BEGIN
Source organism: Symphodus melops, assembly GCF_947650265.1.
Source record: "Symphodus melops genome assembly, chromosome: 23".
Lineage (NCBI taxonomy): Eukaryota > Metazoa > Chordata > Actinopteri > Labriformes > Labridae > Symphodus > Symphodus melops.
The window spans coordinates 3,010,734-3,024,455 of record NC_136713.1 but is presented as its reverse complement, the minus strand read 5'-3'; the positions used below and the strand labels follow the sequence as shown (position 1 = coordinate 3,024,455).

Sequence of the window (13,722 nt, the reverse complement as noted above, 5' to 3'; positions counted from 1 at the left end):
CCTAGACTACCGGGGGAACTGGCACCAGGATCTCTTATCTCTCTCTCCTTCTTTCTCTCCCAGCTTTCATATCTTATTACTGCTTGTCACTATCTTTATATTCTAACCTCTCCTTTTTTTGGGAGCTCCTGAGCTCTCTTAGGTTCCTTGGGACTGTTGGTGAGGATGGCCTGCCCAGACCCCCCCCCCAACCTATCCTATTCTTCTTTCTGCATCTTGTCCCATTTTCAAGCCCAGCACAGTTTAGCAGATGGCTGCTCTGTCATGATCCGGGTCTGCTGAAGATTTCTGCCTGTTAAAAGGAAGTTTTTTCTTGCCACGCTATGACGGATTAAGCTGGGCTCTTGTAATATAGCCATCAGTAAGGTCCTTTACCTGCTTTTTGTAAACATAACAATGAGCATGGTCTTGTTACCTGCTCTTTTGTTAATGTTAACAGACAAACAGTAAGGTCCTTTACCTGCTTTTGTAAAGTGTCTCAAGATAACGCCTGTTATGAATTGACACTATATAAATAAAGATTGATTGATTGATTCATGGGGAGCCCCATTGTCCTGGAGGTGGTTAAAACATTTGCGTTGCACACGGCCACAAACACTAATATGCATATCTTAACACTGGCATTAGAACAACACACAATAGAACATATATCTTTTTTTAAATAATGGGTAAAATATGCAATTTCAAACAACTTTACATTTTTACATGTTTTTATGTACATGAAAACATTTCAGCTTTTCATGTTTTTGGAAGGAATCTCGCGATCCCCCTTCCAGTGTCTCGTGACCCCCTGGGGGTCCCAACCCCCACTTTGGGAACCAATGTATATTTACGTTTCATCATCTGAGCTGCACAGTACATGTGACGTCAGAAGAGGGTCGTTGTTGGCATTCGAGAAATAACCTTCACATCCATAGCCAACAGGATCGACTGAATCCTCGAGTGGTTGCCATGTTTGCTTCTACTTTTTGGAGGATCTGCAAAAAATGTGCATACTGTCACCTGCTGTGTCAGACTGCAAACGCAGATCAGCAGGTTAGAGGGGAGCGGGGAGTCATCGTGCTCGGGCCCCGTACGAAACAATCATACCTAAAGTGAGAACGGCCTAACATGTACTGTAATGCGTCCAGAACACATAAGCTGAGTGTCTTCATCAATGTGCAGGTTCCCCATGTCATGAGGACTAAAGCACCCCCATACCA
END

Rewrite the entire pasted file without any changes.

Source organism: Symphodus melops, assembly GCF_947650265.1.
Source record: "Symphodus melops genome assembly, chromosome: 23".
Lineage (NCBI taxonomy): Eukaryota > Metazoa > Chordata > Actinopteri > Labriformes > Labridae > Symphodus > Symphodus melops.
The window spans coordinates 3,010,734-3,024,455 of record NC_136713.1 but is presented as its reverse complement, the minus strand read 5'-3'; the positions used below and the strand labels follow the sequence as shown (position 1 = coordinate 3,024,455).

Sequence of the window (13,722 nt, the reverse complement as noted above, 5' to 3'; positions counted from 1 at the left end):
CCTAGACTACCGGGGGAACTGGCACCAGGATCTCTTATCTCTCTCTCCTTCTTTCTCTCCCAGCTTTCATATCTTATTACTGCTTGTCACTATCTTTATATTCTAACCTCTCCTTTTTTTGGGAGCTCCTGAGCTCTCTTAGGTTCCTTGGGACTGTTGGTGAGGATGGCCTGCCCAGACCCCCCCCCCAACCTATCCTATTCTTCTTTCTGCATCTTGTCCCATTTTCAAGCCCAGCACAGTTTAGCAGATGGCTGCTCTGTCATGATCCGGGTCTGCTGAAGATTTCTGCCTGTTAAAAGGAAGTTTTTTCTTGCCACGCTATGACGGATTAAGCTGGGCTCTTGTAATATAGCCATCAGTAAGGTCCTTTACCTGCTTTTTGTAAACATAACAATGAGCATGGTCTTGTTACCTGCTCTTTTGTTAATGTTAACAGACAAACAGTAAGGTCCTTTACCTGCTTTTGTAAAGTGTCTCAAGATAACGCCTGTTATGAATTGACACTATATAAATAAAGATTGATTGATTGATTCATGGGGAGCCCCATTGTCCTGGAGGTGGTTAAAACATTTGCGTTGCACACGGCCACAAACACTAATATGCATATCTTAACACTGGCATTAGAACAACACACAATAGAACATATATCTTTTTTTAAATAATGGGTAAAATATGCAATTTCAAACAACTTTACATTTTTACATGTTTTTATGTACATGAAAACATTTCAGCTTTTCATGTTTTTGGAAGGAATCTCGCGATCCCCCTTCCAGTGTCTCGTGACCCCCTGGGGGTCCCAACCCCCACTTTGGGAACCAATGTATATTTACGTTTCATCATCTGAGCTGCACAGTACATGTGACGTCAGAAGAGGGTCGTTGTTGGCATTCGAGAAATAACCTTCACATCCATAGCCAACAGGATCGACTGAATCCTCGAGTGGTTGCCATGTTTGCTTCTACTTTTTGGAGGATCTGCAAAAAATGTGCATACTGTCACCTGCTGTGTCAGACTGCAAACGCAGATCAGCAGGTTAGAGGGGAGCGGGGAGTCATCGTGCTCGGGCCCCGTACGAAACAATCATACCTAAAGTGAGAACGGCCTAACATGTACTGTAATGCGTCCAGAACACATAAGCTGAGTGTCTTCATCAATGTGCAGGTTCCCCATGTCATGAGGACTAAAGCACCCCCATACCA